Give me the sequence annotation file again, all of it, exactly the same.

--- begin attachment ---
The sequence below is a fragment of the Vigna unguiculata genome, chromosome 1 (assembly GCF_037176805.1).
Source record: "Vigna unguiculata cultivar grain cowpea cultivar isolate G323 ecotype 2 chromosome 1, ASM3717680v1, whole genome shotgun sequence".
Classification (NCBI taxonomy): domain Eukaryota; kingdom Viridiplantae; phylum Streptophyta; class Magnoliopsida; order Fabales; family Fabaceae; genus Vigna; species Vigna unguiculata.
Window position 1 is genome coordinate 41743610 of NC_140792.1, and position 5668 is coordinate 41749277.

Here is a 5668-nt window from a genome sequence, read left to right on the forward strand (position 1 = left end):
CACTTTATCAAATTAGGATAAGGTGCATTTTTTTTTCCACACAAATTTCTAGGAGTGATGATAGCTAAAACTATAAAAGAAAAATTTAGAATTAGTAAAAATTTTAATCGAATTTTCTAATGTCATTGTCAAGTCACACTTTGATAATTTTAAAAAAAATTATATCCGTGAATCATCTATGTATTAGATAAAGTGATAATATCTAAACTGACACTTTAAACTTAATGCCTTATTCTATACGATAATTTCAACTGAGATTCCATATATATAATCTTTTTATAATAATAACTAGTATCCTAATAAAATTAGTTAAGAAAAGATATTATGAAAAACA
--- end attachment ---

The sequence below is a fragment of the Vigna unguiculata genome, chromosome 1 (assembly GCF_037176805.1).
Source record: "Vigna unguiculata cultivar grain cowpea cultivar isolate G323 ecotype 2 chromosome 1, ASM3717680v1, whole genome shotgun sequence".
Classification (NCBI taxonomy): domain Eukaryota; kingdom Viridiplantae; phylum Streptophyta; class Magnoliopsida; order Fabales; family Fabaceae; genus Vigna; species Vigna unguiculata.
Window position 1 is genome coordinate 41743610 of NC_140792.1, and position 5668 is coordinate 41749277.

Here is a 5668-nt window from a genome sequence, read left to right on the forward strand (position 1 = left end):
CACTTTATCAAATTAGGATAAGGTGCATTTTTTTTTCCACACAAATTTCTAGGAGTGATGATAGCTAAAACTATAAAAGAAAAATTTAGAATTAGTAAAAATTTTAATCGAATTTTCTAATGTCATTGTCAAGTCACACTTTGATAATTTTAAAAAAAATTATATCCGTGAATCATCTATGTATTAGATAAAGTGATAATATCTAAACTGACACTTTAAACTTAATGCCTTATTCTATACGATAATTTCAACTGAGATTCCATATATATAATCTTTTTATAATAATAACTAGTATCCTAATAAAATTAGTTAAGAAAAGATATTATGAAAAACA